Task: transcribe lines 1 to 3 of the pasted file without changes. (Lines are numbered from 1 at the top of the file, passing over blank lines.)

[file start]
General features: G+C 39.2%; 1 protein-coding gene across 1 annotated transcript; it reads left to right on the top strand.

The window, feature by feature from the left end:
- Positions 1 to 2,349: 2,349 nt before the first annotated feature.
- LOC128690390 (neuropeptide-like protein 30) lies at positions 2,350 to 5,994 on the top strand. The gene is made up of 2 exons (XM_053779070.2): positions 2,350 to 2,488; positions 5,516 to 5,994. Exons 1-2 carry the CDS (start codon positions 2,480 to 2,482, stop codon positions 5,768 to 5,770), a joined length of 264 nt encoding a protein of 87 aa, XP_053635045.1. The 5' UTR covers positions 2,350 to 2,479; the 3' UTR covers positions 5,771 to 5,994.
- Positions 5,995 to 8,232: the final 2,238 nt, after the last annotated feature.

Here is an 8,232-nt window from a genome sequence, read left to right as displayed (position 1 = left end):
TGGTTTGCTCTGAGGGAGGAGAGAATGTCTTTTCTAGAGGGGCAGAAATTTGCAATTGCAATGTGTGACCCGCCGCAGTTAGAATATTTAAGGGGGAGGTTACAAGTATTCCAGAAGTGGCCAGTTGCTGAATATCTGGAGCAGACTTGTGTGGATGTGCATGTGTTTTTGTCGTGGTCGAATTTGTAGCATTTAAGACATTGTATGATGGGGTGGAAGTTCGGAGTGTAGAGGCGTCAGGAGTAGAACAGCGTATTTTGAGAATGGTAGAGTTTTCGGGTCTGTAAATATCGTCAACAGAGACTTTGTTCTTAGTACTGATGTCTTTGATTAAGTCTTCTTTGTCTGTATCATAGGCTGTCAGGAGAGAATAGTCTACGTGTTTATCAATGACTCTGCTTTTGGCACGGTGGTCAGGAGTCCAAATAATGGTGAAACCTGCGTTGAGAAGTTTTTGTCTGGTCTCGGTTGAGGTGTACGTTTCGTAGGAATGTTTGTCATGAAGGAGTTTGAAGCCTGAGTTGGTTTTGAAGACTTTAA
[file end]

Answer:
General features: G+C 39.2%; 1 protein-coding gene across 1 annotated transcript; it reads left to right on the top strand.

The window, feature by feature from the left end:
- Positions 1 to 2,349: 2,349 nt before the first annotated feature.